The Securities and Exchange Commission has proposed amendments to enhance and modernize the Investment Company Act “Names Rule.” The proposal is in place to address changes in the fund industry and compliance practices that have developed in the approximately 20 years since the rule was adopted.
The Names Rule currently requires registered investment companies whose names suggest a focus in a particular type of investment (among other areas) have a policy in which at least 80% of the value of their assets are placed into those specific investments. The proposed amendments, if passed, would require more funds to adopt the 80% investment policy. This would extend the 80% requirement to fund names with terms suggesting that funds focus on investments with particular characteristics. This would include fund names that carry words like “growth” or “value,” or phrases indicating that investment decisions incorporate one or more environmental, social, or governance (ESG) factors.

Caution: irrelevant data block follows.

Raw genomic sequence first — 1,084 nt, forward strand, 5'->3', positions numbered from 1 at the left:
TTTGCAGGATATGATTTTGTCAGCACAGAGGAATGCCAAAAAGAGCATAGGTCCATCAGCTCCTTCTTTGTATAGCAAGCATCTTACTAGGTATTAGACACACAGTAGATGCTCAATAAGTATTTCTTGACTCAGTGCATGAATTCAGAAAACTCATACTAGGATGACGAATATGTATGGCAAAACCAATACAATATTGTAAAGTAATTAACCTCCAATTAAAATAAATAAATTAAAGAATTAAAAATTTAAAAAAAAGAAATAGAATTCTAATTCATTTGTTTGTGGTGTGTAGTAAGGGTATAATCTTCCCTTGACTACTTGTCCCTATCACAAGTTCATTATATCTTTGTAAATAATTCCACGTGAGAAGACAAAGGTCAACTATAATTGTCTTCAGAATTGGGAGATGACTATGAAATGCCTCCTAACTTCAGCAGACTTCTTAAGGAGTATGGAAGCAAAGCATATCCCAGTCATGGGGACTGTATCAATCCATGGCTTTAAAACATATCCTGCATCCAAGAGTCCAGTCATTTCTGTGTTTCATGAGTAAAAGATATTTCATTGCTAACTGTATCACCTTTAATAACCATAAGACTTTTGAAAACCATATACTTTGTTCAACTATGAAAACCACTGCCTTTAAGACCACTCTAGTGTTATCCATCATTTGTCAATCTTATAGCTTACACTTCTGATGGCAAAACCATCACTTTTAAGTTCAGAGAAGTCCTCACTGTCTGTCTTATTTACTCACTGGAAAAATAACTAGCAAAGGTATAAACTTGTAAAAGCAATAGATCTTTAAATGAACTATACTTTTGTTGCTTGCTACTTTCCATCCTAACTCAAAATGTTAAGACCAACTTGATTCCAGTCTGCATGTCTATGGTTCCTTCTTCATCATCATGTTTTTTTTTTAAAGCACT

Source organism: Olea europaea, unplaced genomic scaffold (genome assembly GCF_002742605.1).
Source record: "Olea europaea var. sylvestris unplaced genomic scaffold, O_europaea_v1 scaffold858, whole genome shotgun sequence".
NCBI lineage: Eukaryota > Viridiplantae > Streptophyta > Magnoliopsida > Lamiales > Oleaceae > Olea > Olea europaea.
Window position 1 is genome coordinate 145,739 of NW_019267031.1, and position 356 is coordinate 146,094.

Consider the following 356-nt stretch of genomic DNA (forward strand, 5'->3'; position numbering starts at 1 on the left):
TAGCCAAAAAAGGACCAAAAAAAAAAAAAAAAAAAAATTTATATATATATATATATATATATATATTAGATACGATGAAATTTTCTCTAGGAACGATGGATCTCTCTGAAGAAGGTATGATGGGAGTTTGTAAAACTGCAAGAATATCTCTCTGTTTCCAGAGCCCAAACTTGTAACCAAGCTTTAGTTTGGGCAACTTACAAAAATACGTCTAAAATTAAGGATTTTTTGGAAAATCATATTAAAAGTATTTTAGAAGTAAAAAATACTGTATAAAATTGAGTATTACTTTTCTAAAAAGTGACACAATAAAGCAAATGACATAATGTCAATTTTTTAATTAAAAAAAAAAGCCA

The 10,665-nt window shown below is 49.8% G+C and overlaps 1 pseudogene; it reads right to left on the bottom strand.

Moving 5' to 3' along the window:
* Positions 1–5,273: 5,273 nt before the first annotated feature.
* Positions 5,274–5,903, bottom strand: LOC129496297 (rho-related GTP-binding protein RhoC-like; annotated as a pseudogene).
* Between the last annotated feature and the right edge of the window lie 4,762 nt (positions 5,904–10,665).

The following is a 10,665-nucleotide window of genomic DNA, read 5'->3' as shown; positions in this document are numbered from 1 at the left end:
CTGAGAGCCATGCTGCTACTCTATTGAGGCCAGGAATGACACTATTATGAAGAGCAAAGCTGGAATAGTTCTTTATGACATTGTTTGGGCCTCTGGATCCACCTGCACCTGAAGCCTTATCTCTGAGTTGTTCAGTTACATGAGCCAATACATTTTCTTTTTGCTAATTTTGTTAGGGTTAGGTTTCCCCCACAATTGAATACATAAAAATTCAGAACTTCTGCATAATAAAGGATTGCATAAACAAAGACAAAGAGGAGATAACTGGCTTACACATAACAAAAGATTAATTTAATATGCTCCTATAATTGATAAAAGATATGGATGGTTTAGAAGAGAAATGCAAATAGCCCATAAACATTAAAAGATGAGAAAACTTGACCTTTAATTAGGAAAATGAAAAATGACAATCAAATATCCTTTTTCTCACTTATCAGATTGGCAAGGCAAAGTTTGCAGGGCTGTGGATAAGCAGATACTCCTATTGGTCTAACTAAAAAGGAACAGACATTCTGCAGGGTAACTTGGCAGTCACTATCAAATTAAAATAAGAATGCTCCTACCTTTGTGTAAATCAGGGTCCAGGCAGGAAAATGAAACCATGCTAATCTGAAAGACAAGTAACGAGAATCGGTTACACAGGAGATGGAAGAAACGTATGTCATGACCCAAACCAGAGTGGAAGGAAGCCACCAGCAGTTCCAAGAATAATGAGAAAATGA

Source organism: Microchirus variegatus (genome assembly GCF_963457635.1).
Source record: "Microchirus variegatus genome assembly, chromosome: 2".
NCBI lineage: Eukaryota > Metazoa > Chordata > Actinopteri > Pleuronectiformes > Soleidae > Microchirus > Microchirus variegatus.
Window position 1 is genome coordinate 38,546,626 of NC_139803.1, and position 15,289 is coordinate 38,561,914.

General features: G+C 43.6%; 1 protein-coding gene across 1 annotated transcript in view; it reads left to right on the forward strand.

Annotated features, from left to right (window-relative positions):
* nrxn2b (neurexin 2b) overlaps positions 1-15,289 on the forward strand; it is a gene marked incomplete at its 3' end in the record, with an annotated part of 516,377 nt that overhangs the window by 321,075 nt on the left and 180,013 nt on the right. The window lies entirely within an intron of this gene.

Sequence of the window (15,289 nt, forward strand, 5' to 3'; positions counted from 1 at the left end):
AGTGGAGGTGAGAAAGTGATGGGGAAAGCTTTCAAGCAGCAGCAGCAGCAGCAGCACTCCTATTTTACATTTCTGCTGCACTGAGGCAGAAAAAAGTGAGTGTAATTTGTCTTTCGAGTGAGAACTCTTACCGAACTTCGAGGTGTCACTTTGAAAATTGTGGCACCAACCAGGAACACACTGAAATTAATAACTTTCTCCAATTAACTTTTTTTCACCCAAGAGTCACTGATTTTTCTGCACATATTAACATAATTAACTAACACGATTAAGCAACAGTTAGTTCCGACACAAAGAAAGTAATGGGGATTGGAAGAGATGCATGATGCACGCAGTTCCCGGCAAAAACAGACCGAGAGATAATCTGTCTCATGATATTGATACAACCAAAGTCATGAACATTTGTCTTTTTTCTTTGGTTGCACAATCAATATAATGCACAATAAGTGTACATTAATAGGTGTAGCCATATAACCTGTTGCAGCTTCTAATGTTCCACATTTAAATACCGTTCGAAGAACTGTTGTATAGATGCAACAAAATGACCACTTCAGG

The amendment would also limit temporary departures from the 80% investment requirement and clarify the Names Rule’s derivative investments treatment.
“A lot has happened in our capital markets in the past two decades. As the fund industry has developed, gaps in the current Names Rule may undermine investor protection,” said SEC chair Gary Gensler. “In particular, some funds have claimed that the rule does not apply to them—even though their name suggests that investments are selected based on specific criteria or characteristics. Today’s proposal would modernize the Names Rule for today’s markets.”
The proposal follows a request for comment the SEC issued to gather public feedback on potential reforms to the rule in March 2020. The proposing release will be published in the Federal Register, with the comment period remaining open for 60 days after publication.